Mieczysław Halka-Ledóchowski


Mieczysław Halka-Ledóchowski
Prefect of the Congregation for the Propagation of the Faith
Mieczysław Ledóchowski.PNG
Church Roman Catholic Church
Appointed 26 January 1892
Term ended 22 July 1902
Predecessor Giovanni Simeoni
Successor Girolamo Maria Gotti
Other post(s)
Orders
Ordination 13 July 1845
by Luigi Lambruschini
Consecration 3 November 1861
by Camillo di Pietro
Created cardinal 15 March 1875
by Pope Pius IX
Rank Cardinal-Priest
Personal details
Birth name Mieczysław Halka-Ledóchowski
Born 29 October 1822
Górki, Congress Poland
Died 22 July 1902(1902-07-22) (aged 79)
Rome, Kingdom of Italy
Buried Campo Verano (1902–27)
Poznań Cathedral
Parents Josef Ledóchowski
Maria Rosalia Zakrzewska
Previous post(s)
Alma mater Pontifical Academy of Ecclesiastical Nobles
Collegio Romano
Coat of arms Mieczysław Halka-Ledóchowski's coat of arms
Styles of
Mieczysław Ledóchowski
External Ornaments of a Cardinal Bishop.svg
Reference style His Eminence
Spoken style Your Eminence
Informal style Cardinal
See Poznań and Gniezno

Mieczysław Halka-Ledóchowski[pronunciation?], (29 October 1822 – 22 July 1902) was born in Górki (near Sandomierz) in Russian controlled Congress Poland[1] to Count Josef Ledóchowski and Maria Zakrzewska. He was uncle to Saint Ursula Ledóchowska, the Blessed Maria Teresia (Theresa) Ledóchowska and Father Włodzimierz Ledóchowski, General Superior of the Society of Jesus.

Early life

Born 29 October 1822, he was named after Mieszko I, the first Christian prince of Poland.[2] After studying at Radom, at the age of nineteen, he entered the seminary at Warsaw run by the Missionaries of St. Vincent de Paul. He then studied at the Gregorian University in Rome and entered the Jesuit Accademia dei Nobili Ecclesiastici to prepare to work in the diplomatic corps of the Holy See. Ledóchowski was ordained priest on 13 July 1845. He earned two doctorates, in theology and civil and canon law.[3]

Diplomatic career

Father Ledóchowski became domestic prelate of Pope Pius IX in 1846, and in 1847 auditor of the papal nunciature at Lisbon. In 1857 he became papal delegate in Bogota for an area that encompassed present-day Colombia, Venezuela, Ecuador, Peru and Bolivia. In 1861, he was named titular Archbishop of Thebes and papal nuncio at Brussels.[3]

Primate

After returning to Poland in 1864, he was named coadjutor with right of succession to Primate Leon Przyłuski, and two years later, upon Przyłuski's death, despite the opposition of the Prussian authorities, he was appointed archbishop of Gniezno and Archbishop of Poznań, (both cities then a part of the Prussian Province of Posen).[1]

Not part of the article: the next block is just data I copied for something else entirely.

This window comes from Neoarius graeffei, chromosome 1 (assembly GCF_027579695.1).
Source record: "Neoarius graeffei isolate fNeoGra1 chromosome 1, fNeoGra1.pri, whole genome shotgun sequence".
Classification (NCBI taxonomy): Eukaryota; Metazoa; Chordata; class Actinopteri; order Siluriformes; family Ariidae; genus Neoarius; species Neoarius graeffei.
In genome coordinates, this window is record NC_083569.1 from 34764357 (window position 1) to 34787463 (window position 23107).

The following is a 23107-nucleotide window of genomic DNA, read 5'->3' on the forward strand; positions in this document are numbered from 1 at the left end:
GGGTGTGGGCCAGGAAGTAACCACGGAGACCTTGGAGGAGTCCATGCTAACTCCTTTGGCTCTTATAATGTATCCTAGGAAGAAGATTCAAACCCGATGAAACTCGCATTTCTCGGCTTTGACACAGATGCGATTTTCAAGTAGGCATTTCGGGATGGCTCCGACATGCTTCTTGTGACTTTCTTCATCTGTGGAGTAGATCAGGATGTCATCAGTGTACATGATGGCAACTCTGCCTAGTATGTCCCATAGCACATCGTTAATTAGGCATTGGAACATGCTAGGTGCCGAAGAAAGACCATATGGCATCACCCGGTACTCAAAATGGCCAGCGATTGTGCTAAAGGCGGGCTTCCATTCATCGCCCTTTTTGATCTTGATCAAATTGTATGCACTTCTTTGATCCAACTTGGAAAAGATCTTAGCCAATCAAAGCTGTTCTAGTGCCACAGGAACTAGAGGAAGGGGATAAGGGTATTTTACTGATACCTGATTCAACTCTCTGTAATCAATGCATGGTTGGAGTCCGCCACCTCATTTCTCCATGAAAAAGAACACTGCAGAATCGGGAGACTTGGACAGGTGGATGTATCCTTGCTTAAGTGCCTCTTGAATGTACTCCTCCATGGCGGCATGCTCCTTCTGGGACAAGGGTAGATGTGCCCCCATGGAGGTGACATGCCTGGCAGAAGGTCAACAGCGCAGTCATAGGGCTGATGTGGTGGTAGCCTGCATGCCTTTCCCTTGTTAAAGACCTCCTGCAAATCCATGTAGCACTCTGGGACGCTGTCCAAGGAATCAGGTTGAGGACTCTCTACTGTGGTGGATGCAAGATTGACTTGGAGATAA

In 1873, the Prussian government began the implementation of Kulturkampf policies against the Roman Catholic Church as well as the Polish culture (using Polish language in particular). In the aftermath the Prussian government forbade the use of Polish in instruction in the Province of Posen. Archbishop Ledóchowski urgently protested this order, and ultimately issued a circular ordering the religion teachers at higher educational institutes to use German in their teachings to the higher classes but to preserve Polish in their teachings to the lower classes.[1]

The religious instructors obediently followed the archbishop's order and were subsequently deposed by the Prussian government. Ledóchowski's refusal to cede control of the seminaries of Gniezno and Poznan to the Prussian authorities eventually led to their closure.[3] After repeated fines for outlawed activity, the government demanded Ledóchowski's resignation. The archbishop responded that no temporal court could deprive him of an office granted to him by God, and he was jailed in the Ostrów Wielkopolski prison in February 1874.[2]

In March 1875 the Pope appointed him as Cardinal. Ledóchowski was released and banished and thereafter ruled his see from Rome through secret emissaries. Towards the end of his life he began to have serious vision problems due to cataracts. He resigned in 1885. In 1892 he became Prefect of the Congregation for the Evangelization of Peoples, an office which he held until his death,[2] on 22 July 1902.

See also

References

External links

 This article incorporates text from a publication now in the public domainHerbermann, Charles, ed. (1913). Catholic Encyclopedia. New York: Robert Appleton Company. Missing or empty |title= (help)

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